All 12 of the U.S. players began competing for USA Basketball while still in high school or college, and in addition to their Olympic experience, Bird is a four-time USA World Championship Team member and three-time FIBA World Championship gold medalist; Catchings, Charles, McCoughtry, Moore, Taurasi and Whalen have captured two World Championship gold medals; Fowles earned gold at the 2010 Worlds; and Augustus, Griner and Stewart earned a gold medal at the 2014 FIBA World Championship. Additionally, Augustus, Bird, Catchings and Taurasi returned with a bronze medal from the 2006 FIBA World Championship.
Auriemma will be assisted through the 2016 Olympic Games by DePaul University’s Doug Bruno, the Minnesota Lynx’s Cheryl Reeve and University of South Carolina’s Dawn Staley.
The 2016 U.S. Olympic Women’s Basketball Team was selected by the USA Basketball Women’s National Team Player Selection Committee. Chaired by Callan, the committee includes: WNBA appointees Reneé Brown, WNBA chief of basketball operations and player relations; Dan Hughes, head coach and general manager of the San Antonio Stars; and Chris Sienko, vice president and general manager of the Connecticut Sun; and three-time Olympic and two-time FIBA World Championship gold medalist Katie Smith, who played in nearly 200 games for USA Basketball from 1993-2008 and serves as the athlete representative.
2016 Olympic Games
The 2016 Olympic Games will be held Aug. 5-21 in Rio de Janeiro. A total of 12 nations will compete in the Olympic women’s basketball competition. In addition to host Brazil and the USA, which earned its berth by virtue of winning gold at the 2014 FIBA World Championship, the gold-medal winning teams from each of FIBA’s five zones have qualified for Rio, including Australia (FIBA Oceania), Canada (FIBA Americas), Japan (FIBA Asia), Senegal (FIBA Africa) and Serbia (FIBA Europe).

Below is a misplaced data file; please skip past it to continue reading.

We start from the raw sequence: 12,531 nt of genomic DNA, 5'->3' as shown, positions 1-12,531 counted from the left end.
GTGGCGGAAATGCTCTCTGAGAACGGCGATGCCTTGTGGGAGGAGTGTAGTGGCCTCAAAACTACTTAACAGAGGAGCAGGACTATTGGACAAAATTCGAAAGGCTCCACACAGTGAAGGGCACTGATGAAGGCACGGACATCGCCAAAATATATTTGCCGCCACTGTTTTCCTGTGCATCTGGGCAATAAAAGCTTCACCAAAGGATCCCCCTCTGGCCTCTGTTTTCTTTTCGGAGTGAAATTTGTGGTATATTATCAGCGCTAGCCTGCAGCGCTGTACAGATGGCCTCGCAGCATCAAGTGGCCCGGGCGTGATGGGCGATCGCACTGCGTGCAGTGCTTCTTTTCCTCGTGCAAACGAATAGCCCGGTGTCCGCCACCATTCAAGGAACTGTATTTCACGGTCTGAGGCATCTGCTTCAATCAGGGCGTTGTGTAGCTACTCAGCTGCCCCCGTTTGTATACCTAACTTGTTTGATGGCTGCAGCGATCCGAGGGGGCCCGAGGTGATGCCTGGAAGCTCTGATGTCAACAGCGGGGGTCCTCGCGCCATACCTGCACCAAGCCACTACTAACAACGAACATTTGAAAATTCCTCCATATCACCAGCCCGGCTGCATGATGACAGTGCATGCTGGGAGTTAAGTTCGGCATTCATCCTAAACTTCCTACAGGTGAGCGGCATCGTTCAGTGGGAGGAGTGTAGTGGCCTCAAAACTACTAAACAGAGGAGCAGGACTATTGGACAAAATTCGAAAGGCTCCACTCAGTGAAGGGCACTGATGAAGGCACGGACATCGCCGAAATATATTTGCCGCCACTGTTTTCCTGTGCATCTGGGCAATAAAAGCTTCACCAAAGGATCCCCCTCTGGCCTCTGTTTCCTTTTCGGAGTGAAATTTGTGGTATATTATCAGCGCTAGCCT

The top-placing teams in each zone tournament — not including the champions — qualified for the 2016 FIBA World Olympic Qualifying Tournament (June 13-19, 2016 @ Nantes, France), and those teams include: Cameroon and Nigeria from FIBA Africa; Argentina, Cuba and Venezuela from FIBA Americas; China and South Korea from FIBA Asia; Belarus, France, Spain and Turkey from FIBA Europe; and New Zealand from FIBA Oceania.
U.S. Olympic women’s basketball teams have earned a record seven gold medals, one silver medal and one bronze medal, and are 58-3 all-time in Olympic competition. The 2016 U.S. team will enter Rio riding a 41-game Olympic winning streak that dates back to the 1992 Barcelona Olympics bronze medal game.
Since the inception of the 1995-96 USA Basketball Women’s National Team program, the USA National Team, in addition to its record five-straight Olympic gold medals, has captured four FIBA World Championship gold medals, one FIBA World Championship bronze medal and one FIBA Americas Championship gold medal, while compiling a remarkable 86-1 record for a .989 winning percentage in those events. Further, USA National Teams in exhibition contests since 1995 boast of a 186-15 record (.925 winning percentage).
For more information, visit www.usab.com/womens/national-team/news.aspx